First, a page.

Trigger Warning: The content below contains information on mental illness and suicide which some readers may find triggering. If you need support, please contact the Ontario Shores crisis line: 1-800-263-2679.
On March 1, 2016, at the age of 17, my youngest son Benjamin died by suicide. He had been suffering from mental illness since the age of 9. As he grew older his symptoms, stemming from OCD, turrets, and depression, became increasingly worse. Our family tried everything we could, but we ran into obstacles; from navigating the system to Ben refusing all medication and therapy. It all just became too much for him to bear.
"After my son's death, I became very depressed. I had trouble going to work, getting out of bed, and I started isolating myself. My family doctor grew concerned. Luckily, I was eligible to retire and I took that opportunity to seek treatment."
In the beginning, it was very hard. I had trouble accepting that I was depressed. I saw three different psychiatrists, had a strange reaction to various medications, and also tried an outpatient program - all of which, I was told, made my symptoms worse.
After 5 months of trying to find the right care, I was referred to the Ontario Shores Partial Hospitalization Program (PHP). PHP is an outpatient program where patients, who are going through a really hard time, have therapy sessions every day. I really responded to the mindfulness therapies which allowed me to put my mind in another place, and work back to feeling better.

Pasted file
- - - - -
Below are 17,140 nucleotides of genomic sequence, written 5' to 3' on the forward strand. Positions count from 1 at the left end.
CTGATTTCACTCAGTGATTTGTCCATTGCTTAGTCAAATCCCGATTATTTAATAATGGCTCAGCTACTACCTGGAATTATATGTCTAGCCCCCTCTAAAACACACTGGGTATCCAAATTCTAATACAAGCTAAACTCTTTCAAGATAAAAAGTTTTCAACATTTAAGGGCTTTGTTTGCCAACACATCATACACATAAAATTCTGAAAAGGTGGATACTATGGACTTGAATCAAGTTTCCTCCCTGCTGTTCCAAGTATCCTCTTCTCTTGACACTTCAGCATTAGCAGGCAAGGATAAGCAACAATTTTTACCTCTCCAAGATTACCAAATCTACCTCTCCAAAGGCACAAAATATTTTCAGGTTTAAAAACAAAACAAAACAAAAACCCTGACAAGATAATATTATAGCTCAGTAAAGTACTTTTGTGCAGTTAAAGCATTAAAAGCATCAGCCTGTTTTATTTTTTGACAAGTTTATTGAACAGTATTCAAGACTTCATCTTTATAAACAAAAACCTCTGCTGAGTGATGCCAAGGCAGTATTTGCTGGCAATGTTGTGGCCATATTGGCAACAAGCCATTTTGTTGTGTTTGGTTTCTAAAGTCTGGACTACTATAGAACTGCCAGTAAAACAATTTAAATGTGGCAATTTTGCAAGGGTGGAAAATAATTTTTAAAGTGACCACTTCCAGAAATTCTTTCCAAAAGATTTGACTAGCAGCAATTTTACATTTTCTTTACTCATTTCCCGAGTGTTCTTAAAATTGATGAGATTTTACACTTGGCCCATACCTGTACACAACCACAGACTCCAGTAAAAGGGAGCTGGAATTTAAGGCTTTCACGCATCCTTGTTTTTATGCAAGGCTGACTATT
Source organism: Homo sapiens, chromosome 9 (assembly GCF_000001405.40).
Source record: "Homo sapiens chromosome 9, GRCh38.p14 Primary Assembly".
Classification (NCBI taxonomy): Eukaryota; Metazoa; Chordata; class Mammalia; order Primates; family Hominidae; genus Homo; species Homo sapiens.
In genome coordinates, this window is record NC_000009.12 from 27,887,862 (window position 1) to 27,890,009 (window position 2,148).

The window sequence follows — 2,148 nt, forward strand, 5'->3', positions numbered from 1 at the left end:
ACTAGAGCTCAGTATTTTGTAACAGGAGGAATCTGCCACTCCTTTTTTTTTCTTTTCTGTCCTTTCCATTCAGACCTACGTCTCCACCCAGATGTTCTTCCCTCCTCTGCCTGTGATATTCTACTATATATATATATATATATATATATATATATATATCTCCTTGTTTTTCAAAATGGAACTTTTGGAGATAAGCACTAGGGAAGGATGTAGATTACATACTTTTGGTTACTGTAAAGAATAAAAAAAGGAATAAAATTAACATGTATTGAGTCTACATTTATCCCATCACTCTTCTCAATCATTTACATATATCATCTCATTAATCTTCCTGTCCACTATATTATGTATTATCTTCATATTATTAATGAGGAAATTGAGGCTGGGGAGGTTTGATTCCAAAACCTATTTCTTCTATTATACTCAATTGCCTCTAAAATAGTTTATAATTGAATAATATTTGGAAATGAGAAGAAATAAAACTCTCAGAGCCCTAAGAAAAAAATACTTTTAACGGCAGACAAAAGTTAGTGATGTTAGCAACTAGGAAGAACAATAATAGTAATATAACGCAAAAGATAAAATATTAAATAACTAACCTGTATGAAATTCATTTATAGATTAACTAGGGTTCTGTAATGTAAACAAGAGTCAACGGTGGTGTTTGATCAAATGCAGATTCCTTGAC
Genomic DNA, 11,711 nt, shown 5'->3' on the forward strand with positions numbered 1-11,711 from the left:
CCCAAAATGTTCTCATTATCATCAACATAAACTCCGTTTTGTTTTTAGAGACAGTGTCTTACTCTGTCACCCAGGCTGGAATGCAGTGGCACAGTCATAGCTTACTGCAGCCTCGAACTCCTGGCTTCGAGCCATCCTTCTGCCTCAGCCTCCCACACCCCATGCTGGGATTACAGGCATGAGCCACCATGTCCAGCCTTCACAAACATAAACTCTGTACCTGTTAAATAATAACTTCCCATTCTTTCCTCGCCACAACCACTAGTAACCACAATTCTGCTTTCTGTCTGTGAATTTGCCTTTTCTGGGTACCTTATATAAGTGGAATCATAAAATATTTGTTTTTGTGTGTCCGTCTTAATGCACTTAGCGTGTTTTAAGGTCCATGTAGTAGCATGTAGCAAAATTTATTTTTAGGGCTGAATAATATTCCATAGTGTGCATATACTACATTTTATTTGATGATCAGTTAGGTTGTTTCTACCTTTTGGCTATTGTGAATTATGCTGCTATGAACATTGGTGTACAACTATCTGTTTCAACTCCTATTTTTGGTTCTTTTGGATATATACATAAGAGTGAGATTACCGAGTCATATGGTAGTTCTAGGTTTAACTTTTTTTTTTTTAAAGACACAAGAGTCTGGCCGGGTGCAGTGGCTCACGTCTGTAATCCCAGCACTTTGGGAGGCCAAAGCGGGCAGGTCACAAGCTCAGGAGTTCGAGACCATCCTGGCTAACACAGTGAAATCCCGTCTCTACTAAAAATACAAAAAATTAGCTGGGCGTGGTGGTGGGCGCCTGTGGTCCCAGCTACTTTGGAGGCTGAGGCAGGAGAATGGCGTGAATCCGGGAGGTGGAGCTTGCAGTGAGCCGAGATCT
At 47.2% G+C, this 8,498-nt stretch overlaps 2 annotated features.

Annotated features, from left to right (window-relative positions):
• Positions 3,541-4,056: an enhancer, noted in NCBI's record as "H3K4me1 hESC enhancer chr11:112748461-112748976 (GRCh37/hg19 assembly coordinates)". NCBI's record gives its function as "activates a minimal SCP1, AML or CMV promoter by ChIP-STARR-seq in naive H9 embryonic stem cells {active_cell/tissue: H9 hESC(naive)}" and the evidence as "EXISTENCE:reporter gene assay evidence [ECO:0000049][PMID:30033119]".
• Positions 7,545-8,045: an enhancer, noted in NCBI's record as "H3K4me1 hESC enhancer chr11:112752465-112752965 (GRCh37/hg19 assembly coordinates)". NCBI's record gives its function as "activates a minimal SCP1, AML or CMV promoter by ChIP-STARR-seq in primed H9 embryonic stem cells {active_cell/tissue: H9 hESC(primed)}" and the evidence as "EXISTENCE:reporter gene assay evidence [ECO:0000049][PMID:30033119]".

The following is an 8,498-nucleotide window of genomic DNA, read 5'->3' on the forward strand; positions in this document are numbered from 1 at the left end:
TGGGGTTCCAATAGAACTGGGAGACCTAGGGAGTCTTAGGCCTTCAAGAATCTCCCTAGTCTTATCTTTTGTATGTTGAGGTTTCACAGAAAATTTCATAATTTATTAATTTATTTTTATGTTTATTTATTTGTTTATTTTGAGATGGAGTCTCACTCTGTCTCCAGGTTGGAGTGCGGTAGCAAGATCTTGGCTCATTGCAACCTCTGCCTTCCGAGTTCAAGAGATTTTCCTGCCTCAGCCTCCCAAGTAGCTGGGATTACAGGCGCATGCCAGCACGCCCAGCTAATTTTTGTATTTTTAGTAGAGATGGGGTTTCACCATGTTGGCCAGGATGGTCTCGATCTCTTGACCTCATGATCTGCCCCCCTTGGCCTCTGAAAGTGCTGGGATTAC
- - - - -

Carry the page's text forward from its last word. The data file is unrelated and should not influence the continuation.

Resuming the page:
For me, the best part about PHP was the Therapeutic Arts program. I had never done art before and initially mocked it. But one of the therapists patiently and gently pushed me towards painting, and now I am selling my paintings in support of the Ontario Shores Foundation.
After PHP, things started to come together. My oldest son moved home, I found out who my real friends were through their love and support, and I continued my education on mental illness by attending Recovery College at Ontario Shores.
I still meet with a suicide awareness group once per month and have started facilitating courses at the hospital for other patients. The pain of losing Ben will never go away, but the care and inclusivity I received, and continue to receive, at Ontario Shores has allowed me to see the light in the darkness.
Thank you so much to Mike for sharing his journey with us. To explore details on Recovery College >>